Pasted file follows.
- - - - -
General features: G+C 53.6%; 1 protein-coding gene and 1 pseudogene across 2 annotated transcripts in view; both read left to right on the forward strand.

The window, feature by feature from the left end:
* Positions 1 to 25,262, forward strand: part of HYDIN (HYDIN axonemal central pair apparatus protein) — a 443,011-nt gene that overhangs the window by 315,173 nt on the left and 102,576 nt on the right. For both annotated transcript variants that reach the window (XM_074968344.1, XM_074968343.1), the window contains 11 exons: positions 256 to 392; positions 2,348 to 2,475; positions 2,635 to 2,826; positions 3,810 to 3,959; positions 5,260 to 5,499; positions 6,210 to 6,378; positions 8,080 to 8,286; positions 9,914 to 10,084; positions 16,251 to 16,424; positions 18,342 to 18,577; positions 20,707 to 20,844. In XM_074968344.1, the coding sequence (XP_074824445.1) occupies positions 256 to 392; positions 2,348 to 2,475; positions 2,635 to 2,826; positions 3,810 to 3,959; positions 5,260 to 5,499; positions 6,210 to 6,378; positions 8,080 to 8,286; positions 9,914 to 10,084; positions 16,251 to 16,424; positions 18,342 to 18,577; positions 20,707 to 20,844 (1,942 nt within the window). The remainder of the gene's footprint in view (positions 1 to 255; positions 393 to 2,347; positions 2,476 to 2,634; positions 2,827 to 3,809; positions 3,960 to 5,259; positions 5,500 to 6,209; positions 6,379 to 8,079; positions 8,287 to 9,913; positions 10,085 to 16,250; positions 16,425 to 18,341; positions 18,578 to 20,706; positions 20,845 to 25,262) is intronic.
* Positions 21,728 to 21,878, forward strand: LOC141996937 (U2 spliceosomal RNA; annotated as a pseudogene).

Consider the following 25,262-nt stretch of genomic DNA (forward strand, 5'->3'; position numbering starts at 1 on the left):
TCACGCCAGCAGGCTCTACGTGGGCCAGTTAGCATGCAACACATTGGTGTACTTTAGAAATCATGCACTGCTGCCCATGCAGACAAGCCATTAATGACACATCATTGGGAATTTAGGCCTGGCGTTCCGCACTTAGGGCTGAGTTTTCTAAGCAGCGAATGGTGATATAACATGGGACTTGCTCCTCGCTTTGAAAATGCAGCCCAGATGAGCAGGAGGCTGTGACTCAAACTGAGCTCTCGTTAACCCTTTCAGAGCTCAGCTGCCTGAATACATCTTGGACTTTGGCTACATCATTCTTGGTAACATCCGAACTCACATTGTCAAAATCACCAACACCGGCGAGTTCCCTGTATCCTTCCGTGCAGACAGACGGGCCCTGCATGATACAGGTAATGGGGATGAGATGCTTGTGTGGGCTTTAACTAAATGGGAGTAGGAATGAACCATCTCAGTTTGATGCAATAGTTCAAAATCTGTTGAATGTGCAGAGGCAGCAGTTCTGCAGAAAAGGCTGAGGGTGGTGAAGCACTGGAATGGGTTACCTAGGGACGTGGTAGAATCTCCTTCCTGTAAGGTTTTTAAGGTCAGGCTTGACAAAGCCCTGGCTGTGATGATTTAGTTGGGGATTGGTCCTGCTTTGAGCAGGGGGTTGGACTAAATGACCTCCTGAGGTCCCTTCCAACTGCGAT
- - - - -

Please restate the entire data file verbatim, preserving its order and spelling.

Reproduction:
General features: G+C 53.6%; 1 protein-coding gene and 1 pseudogene across 2 annotated transcripts in view; both read left to right on the forward strand.

The window, feature by feature from the left end:
* Positions 1 to 25,262, forward strand: part of HYDIN (HYDIN axonemal central pair apparatus protein) — a 443,011-nt gene that overhangs the window by 315,173 nt on the left and 102,576 nt on the right. For both annotated transcript variants that reach the window (XM_074968344.1, XM_074968343.1), the window contains 11 exons: positions 256 to 392; positions 2,348 to 2,475; positions 2,635 to 2,826; positions 3,810 to 3,959; positions 5,260 to 5,499; positions 6,210 to 6,378; positions 8,080 to 8,286; positions 9,914 to 10,084; positions 16,251 to 16,424; positions 18,342 to 18,577; positions 20,707 to 20,844. In XM_074968344.1, the coding sequence (XP_074824445.1) occupies positions 256 to 392; positions 2,348 to 2,475; positions 2,635 to 2,826; positions 3,810 to 3,959; positions 5,260 to 5,499; positions 6,210 to 6,378; positions 8,080 to 8,286; positions 9,914 to 10,084; positions 16,251 to 16,424; positions 18,342 to 18,577; positions 20,707 to 20,844 (1,942 nt within the window). The remainder of the gene's footprint in view (positions 1 to 255; positions 393 to 2,347; positions 2,476 to 2,634; positions 2,827 to 3,809; positions 3,960 to 5,259; positions 5,500 to 6,209; positions 6,379 to 8,079; positions 8,287 to 9,913; positions 10,085 to 16,250; positions 16,425 to 18,341; positions 18,578 to 20,706; positions 20,845 to 25,262) is intronic.
* Positions 21,728 to 21,878, forward strand: LOC141996937 (U2 spliceosomal RNA; annotated as a pseudogene).

Consider the following 25,262-nt stretch of genomic DNA (forward strand, 5'->3'; position numbering starts at 1 on the left):
TCACGCCAGCAGGCTCTACGTGGGCCAGTTAGCATGCAACACATTGGTGTACTTTAGAAATCATGCACTGCTGCCCATGCAGACAAGCCATTAATGACACATCATTGGGAATTTAGGCCTGGCGTTCCGCACTTAGGGCTGAGTTTTCTAAGCAGCGAATGGTGATATAACATGGGACTTGCTCCTCGCTTTGAAAATGCAGCCCAGATGAGCAGGAGGCTGTGACTCAAACTGAGCTCTCGTTAACCCTTTCAGAGCTCAGCTGCCTGAATACATCTTGGACTTTGGCTACATCATTCTTGGTAACATCCGAACTCACATTGTCAAAATCACCAACACCGGCGAGTTCCCTGTATCCTTCCGTGCAGACAGACGGGCCCTGCATGATACAGGTAATGGGGATGAGATGCTTGTGTGGGCTTTAACTAAATGGGAGTAGGAATGAACCATCTCAGTTTGATGCAATAGTTCAAAATCTGTTGAATGTGCAGAGGCAGCAGTTCTGCAGAAAAGGCTGAGGGTGGTGAAGCACTGGAATGGGTTACCTAGGGACGTGGTAGAATCTCCTTCCTGTAAGGTTTTTAAGGTCAGGCTTGACAAAGCCCTGGCTGTGATGATTTAGTTGGGGATTGGTCCTGCTTTGAGCAGGGGGTTGGACTAAATGACCTCCTGAGGTCCCTTCCAACTGCGAT